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Grunt "power levels", a karmic review

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Herr Brackhaus

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« on: (16:44:36/01-20-15) »
Spurred by this discussion, I decided to review the karma spent on attributes, active skills, active skills groups, and knowledge skills of all grunt type NPCs from the core rulebook and the Plots & Paydata book from the Alphaware kit.

I've attached my findings to this post (PDFs of an Excel spreadsheet) as the data is somewhat elaborate. I essentially just noted down how many attributes, skills, and skill groups each NPC had listed on their entry and multiplied by the appropriate Karma cost to get an approximate karma spend per NPC. Note that certain factors were not considered, such as Magic and Resonance attributes (some NPCs seem to be missing these), karma spent on resources (deckers and street sams in particular) and any qualities or similar. Also note that each tier also includes Lieutenants, who in many ways have far more potential than their comrades.

What follows, then, is a baseline comparison of karma costs for each Professional Rating entry, with regards to attributes, active skills, active skill groups, and knowledge skills only. Without further ado, I give you a summary:
PR0: Ranges from 218 to 340 karma, most of it spent on attributes.
PR1: Ranges from 250 to 445 karma, with two thirds or more spent on attributes.
PR2: Ranges from 186 to 467 karma, with spend all over the map. This is by far the most confusing range, as the Rent-A-Cop has extremely low dice pools and only 186 karma spent even though it's supposed to be a PR2 opponent.
PR3: Ranges from 266 to 568 karma, with two thirds or more spent on attributes. Interestingly, the grunts in P&P are more diverse than their core book counterparts, with knowledge skills listed as well as slightly different statlines.
PR4: Ranges from 230 to 671 karma, with two thirds spent on attributes. Same as PR2, with one entry (Mafia from P&P) having significantly lower attributes and skills than every other entry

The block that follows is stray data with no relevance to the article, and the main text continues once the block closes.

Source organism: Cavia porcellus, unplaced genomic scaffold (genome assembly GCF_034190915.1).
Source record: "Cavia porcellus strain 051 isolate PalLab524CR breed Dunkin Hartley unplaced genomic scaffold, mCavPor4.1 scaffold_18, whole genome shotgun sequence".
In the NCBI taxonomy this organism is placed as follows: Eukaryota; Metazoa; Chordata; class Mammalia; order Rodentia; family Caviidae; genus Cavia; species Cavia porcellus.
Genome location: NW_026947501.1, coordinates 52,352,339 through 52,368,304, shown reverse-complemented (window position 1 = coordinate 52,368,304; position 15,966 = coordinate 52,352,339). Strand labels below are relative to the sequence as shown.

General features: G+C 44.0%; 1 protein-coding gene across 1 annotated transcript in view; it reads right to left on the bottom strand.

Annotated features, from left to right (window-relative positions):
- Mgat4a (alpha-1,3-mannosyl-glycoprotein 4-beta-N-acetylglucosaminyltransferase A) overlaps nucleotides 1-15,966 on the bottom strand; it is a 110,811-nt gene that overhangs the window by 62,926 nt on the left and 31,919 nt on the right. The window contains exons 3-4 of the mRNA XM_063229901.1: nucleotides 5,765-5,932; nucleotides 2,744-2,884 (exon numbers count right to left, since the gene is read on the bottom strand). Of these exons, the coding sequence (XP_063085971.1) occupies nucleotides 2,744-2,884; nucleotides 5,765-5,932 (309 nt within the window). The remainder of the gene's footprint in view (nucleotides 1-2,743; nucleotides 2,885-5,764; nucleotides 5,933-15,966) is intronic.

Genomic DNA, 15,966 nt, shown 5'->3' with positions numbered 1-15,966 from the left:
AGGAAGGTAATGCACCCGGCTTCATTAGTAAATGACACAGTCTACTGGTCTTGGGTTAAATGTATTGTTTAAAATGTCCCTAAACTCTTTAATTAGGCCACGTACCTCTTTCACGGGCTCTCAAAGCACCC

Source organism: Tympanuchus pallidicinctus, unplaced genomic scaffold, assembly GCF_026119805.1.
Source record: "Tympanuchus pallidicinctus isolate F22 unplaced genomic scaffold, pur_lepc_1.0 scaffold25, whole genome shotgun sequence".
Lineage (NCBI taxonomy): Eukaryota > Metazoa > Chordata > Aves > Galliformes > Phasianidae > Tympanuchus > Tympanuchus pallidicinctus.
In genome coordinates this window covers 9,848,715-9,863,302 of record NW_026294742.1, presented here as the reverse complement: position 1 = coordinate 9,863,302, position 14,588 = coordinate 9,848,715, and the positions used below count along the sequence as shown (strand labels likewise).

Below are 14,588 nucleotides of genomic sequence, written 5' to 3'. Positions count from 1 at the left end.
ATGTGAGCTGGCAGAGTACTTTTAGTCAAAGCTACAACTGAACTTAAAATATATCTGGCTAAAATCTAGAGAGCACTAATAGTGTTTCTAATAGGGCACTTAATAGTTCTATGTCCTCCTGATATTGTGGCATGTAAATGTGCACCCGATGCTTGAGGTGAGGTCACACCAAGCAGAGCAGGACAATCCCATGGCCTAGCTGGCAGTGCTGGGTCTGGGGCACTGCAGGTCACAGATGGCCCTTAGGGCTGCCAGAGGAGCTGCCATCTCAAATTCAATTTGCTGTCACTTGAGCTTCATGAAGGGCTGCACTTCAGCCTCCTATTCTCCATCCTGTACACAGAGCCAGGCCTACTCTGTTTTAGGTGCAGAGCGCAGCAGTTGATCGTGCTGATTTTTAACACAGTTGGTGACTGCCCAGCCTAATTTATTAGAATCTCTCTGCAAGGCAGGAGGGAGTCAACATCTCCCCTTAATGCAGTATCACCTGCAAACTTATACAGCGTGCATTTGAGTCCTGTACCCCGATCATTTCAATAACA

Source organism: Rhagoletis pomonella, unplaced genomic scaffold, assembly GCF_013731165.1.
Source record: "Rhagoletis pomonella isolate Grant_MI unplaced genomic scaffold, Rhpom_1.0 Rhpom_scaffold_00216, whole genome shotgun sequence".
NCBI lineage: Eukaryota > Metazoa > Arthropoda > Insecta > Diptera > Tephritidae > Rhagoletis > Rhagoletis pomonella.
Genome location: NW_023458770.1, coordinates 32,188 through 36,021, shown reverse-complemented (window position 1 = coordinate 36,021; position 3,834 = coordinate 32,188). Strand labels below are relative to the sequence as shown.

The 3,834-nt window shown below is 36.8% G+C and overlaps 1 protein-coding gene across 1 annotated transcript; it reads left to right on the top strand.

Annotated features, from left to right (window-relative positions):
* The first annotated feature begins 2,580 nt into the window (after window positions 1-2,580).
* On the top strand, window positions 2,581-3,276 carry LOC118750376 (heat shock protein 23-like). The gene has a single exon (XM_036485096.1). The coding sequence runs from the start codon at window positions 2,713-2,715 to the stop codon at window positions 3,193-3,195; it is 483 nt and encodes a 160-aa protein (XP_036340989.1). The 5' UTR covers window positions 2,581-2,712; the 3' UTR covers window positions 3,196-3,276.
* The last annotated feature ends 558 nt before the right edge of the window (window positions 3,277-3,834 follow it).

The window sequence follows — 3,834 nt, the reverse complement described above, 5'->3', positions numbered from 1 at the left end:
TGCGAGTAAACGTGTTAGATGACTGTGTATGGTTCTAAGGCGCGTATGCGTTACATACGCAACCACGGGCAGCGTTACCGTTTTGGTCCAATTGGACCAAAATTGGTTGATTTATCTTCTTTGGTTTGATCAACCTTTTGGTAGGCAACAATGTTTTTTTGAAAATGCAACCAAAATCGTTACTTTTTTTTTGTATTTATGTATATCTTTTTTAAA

PR5: Ranges from 658 to 1318 karma, with an approximate half spent on attributes. This tier represents the most dramatic shift in ability, as the PR5 Elite Corporate Security Lieutenant has a whopping 1318 karma spent on the categories mentioned alone, before accounting for gear costs and the like. Karma spent on skills at this tier is more than half of the entire allotment.
PR6: Ranges from 1278 to 1358 karma, with less than half spent on attributes.

I haven't yet looked at contacts, but I think it'd be interesting to see what kind of karma costs they've been built with, especially since there's a quick contact table in Run Faster (page 180) we can use as comparisons.

Hopefully, this'll give you all something to draw your own conclusions from. I make no judgement calls one way or another where the data is concerned, these are merely the observations I've made based on character progression. Make of that what you will.
« Last Edit: (16:46:07/01-20-15) by Herr Brackhaus »

firebug

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« Reply #1 on: (17:29:18/01-20-15) »
It's interesting.  I like to see the karma totals of NPCs so it's more possible to design your own and be sure of "around what level" you want it to be.  Though obviously, karma building NPCs should be done sparingly so as to not waste loads of time...  But still, it gives me a more clear idea of "What kind of experience would a runner have to have to be considered on the same level as these guys?"
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Namikaze